Hello from the Bedford in Cape May, NJ. It has been some time since my last update in May. A lot has happened; some good and some not so good. The electrician came, applied for permits and new service was installed within a couple of days. This allowed the electric company to re-install the electric meters. The electricians were able to isolate approximately 10 circuits which allowed us to have limited electric for the builder’s crew to work.
Also, a number of our antiques have been coming back from the restoration and clean-up process! This has been handled by the Antique Door Knob in West Cape May. All I can say is OMG. They are doing an amazing job: the pieces that were in ground zero now look absolutely stunning. I’ve added some before and after pictures to our Facebook fan page.
On Monday, June 23, the builder’s crew showed up to begin clean-up and demolition. First they had to clean out the last of the debris left by the fire. Samples of the plaster and wood molding were taken so they could be reproduced. Then, they covered the hardwood floors and kitchen floors to protect them from further damage. They also had to remove the front door, which was damaged during the fire, and took it to their shop for the restoration process.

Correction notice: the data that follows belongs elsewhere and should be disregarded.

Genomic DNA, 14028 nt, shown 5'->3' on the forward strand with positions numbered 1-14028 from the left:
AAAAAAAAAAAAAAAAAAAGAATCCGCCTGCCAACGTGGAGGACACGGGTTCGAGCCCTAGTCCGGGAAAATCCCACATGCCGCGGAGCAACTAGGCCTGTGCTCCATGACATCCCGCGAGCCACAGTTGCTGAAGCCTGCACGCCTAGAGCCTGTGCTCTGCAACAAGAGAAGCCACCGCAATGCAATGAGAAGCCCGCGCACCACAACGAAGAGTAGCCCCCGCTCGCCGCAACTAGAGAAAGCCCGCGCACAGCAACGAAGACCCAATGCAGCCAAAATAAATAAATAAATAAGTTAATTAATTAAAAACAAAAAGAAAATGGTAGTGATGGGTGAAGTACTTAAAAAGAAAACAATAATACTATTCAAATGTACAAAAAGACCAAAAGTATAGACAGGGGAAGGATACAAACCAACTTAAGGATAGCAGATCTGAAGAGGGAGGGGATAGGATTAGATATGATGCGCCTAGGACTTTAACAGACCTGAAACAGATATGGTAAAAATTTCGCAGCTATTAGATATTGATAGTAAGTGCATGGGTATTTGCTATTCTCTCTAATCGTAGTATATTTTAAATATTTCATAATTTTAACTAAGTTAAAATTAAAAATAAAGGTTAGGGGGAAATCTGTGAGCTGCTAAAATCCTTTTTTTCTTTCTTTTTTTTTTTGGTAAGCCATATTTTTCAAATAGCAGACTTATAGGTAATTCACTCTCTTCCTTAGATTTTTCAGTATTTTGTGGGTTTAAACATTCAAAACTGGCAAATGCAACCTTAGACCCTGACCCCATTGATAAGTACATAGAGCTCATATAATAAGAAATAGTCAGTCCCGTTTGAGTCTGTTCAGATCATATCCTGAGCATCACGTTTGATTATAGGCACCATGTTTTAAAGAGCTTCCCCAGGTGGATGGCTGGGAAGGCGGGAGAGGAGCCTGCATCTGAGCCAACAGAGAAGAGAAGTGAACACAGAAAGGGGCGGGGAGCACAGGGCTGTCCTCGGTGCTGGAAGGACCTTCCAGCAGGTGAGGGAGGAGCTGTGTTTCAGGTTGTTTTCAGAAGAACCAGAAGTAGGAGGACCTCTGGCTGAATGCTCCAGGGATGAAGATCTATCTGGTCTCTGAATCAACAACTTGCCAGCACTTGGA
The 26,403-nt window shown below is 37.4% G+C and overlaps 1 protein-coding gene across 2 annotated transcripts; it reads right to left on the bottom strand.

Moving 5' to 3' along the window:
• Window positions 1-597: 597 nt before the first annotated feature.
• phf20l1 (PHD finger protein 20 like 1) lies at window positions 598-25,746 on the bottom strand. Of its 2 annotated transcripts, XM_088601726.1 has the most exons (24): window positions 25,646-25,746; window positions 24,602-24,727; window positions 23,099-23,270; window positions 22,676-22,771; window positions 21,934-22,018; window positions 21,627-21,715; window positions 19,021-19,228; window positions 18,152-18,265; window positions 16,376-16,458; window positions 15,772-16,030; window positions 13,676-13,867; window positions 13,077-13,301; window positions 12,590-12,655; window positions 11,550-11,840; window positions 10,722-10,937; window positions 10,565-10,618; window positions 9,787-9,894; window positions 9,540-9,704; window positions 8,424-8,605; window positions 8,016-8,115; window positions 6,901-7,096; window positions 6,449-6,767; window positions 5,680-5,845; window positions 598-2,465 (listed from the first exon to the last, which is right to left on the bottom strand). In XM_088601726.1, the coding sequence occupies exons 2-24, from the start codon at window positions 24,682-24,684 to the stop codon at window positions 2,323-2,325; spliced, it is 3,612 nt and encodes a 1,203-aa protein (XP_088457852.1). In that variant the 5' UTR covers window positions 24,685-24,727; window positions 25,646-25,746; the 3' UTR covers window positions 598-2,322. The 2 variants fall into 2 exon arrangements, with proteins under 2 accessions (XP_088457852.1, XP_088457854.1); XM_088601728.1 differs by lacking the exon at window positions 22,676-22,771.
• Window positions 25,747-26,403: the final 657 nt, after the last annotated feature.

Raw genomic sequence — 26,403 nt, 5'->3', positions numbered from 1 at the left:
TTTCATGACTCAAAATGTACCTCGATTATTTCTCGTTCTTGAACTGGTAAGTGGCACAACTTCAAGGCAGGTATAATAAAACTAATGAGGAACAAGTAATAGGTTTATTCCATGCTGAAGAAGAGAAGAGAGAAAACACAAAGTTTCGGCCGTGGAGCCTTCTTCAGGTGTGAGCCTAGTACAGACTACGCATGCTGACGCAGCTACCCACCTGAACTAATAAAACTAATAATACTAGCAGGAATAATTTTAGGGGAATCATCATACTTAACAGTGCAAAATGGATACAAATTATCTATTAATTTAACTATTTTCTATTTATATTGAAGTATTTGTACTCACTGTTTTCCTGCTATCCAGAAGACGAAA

A dumpster was delivered and after a second cleanup the demolition process began. They removed the plaster walls and ceiling in the dining room, Robert’s Room (7), Francis’ Room (8), the damaged area of the Joseph Page Suite on the third floor (10) and my office on the first floor, along with other damaged places throughout the building. Once the walls were opened an inspection was made to evaluate other damages that may have occurred, but were not visible up to that point. This revealed more fire, smoke and water damage. More demolition, clean up and the re-framing process began. As the days past, support walls were built to support the structure, new steel and laminate beams were installed and new walls were framed.
As this was happening, a crew for the painting contractor came and started to strip the wall coverings located throughout the inn for cleaning, sealing and installation of new wall coverings. Carpets were removed and all the exposed wood in the walls and ceiling had to be sealed with a KILZ sealer. This is to block any smoke odors. Again, as the days and weeks past, the shape of the new walls started to look like a structure again.They sprayed inside the building with something that aides in eliminating any remaining smoke odor.